Wednesday, September 9, 2020

Gygaxian Revisionism?

The inaugural issue of the RPGA's newsletter, Polyhedron (Summer 1981), contains the first part of an interview with Gary Gygax. In responding to a question, Gygax offers up a brief history of the creation of Dungeons & Dragons.

Specifically, he says:

After Guidon published Chainmail, and that became one of its most popular sellers – and what with all the questions pertaining to fantasy – it became apparent that there was a larger element of people interested in fantasy than we had thought. So I began working on what I initially thought of as a supplement to Chainmail, and it eventually grew into its own game.

At best, Gygax is being artful, implying that the creation of this "supplement to Chainmail" was his alone. At worst, he is straight up lying by omission in not referencing Dave Arneson's contribution to D&D in any way. I don't know that that's what he's doing here, but the way he lays out the origins of the game suggests that he's erasing Arneson from the early history of Dungeons & Dragons.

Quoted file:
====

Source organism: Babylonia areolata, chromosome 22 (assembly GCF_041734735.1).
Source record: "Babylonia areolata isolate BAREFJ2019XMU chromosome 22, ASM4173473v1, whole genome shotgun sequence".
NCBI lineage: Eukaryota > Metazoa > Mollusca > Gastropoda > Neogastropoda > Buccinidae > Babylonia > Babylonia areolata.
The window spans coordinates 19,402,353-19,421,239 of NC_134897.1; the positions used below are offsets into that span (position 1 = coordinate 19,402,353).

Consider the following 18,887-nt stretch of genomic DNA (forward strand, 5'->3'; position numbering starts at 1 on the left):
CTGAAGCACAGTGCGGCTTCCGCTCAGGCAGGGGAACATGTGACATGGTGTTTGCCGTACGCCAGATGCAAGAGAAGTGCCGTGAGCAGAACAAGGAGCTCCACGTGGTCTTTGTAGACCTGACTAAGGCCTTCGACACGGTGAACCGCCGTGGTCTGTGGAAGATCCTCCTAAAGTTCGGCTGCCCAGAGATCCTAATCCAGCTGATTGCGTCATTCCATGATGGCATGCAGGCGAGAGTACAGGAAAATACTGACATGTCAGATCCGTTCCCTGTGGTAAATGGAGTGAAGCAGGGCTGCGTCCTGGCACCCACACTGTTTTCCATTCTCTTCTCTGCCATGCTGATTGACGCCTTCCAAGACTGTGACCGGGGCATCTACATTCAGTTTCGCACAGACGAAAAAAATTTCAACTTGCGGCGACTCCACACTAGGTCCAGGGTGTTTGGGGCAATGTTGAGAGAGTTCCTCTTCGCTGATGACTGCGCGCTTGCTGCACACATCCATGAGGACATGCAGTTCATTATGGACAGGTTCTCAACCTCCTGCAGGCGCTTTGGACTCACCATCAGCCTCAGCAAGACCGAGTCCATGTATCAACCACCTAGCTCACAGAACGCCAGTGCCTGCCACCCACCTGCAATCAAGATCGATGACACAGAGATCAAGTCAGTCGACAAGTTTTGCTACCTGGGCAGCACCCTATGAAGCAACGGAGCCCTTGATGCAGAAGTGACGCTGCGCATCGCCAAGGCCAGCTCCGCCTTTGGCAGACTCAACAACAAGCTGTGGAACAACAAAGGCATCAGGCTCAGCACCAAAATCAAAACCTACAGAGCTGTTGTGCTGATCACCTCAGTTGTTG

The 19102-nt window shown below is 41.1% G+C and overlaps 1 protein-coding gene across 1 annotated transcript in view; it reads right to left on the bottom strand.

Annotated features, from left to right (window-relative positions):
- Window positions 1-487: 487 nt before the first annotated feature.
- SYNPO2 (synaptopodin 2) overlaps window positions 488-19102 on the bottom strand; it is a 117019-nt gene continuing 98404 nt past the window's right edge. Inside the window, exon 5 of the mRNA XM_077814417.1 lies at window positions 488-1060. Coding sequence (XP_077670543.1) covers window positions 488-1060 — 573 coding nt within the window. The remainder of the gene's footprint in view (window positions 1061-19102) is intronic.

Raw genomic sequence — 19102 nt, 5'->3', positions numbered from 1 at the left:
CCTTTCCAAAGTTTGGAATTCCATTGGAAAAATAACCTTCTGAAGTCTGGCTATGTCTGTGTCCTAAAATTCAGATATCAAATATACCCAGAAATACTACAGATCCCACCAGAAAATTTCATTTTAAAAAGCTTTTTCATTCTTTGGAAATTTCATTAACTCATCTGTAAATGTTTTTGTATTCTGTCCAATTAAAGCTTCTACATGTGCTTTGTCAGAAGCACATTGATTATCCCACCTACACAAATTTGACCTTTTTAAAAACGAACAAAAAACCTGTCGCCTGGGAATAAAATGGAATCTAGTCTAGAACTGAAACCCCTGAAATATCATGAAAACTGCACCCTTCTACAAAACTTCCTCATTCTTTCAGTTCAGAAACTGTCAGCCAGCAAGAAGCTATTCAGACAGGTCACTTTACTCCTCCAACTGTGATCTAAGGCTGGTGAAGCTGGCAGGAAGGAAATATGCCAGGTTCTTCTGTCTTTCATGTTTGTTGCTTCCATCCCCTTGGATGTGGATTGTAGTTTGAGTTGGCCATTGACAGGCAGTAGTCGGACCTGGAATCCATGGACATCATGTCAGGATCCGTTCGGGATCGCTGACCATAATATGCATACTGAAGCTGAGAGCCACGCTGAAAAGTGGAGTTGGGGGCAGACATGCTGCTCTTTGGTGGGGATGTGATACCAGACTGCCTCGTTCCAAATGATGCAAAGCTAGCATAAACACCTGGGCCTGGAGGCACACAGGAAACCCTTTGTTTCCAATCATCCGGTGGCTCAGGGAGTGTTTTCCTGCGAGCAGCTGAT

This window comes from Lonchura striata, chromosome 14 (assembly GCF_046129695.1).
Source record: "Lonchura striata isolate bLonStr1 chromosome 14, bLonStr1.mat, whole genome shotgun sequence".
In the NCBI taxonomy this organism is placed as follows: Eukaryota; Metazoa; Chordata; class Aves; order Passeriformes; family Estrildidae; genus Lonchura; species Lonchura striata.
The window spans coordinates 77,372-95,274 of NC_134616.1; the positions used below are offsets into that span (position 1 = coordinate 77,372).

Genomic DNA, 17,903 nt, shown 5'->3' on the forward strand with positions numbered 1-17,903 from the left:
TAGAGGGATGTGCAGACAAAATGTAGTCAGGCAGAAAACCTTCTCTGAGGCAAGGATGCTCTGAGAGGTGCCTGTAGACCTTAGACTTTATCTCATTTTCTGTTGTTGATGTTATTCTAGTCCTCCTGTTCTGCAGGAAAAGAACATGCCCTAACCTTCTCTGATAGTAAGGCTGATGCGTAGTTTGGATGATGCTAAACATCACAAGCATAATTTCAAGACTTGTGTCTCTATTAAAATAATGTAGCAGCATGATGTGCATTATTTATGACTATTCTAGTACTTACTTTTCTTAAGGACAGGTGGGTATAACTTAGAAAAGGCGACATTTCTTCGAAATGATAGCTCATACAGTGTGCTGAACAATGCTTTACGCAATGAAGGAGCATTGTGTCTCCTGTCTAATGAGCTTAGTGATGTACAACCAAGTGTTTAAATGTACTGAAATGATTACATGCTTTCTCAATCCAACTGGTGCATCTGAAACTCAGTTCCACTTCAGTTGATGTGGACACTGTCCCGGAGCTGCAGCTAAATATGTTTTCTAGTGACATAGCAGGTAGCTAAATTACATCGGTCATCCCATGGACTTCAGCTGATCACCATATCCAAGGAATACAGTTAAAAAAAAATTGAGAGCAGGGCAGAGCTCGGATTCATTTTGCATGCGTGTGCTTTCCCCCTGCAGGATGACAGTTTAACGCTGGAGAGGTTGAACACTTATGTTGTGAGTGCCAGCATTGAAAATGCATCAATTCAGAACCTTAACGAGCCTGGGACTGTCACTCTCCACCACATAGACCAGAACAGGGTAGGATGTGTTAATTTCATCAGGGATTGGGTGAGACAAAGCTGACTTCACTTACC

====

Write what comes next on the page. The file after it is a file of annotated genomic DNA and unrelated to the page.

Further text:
If that's the case, it's fascinating for a couple of reasons. First, if you read the last paragraph posted above, you'll see that Gygax is not shy about acknowledging others, specifically members of the Lake Geneva Tactical Studies Association, with having had an influence on the development of the game. Second, this interview was published after the early 1981 settlement between Gygax and Arneson regarding the creation of D&D, a settlement that formally recognized Arneson as its co-creator. 

Perhaps I am misreading what Gygax is saying here; it wouldn't be the first time I'd erred on this score. Still, his answer in the interview is very strange and I suspect I'll be looking further into the matter. (For what it's worth, the whole interview is quite intriguing for other reasons and I'll be commenting on those in future posts)

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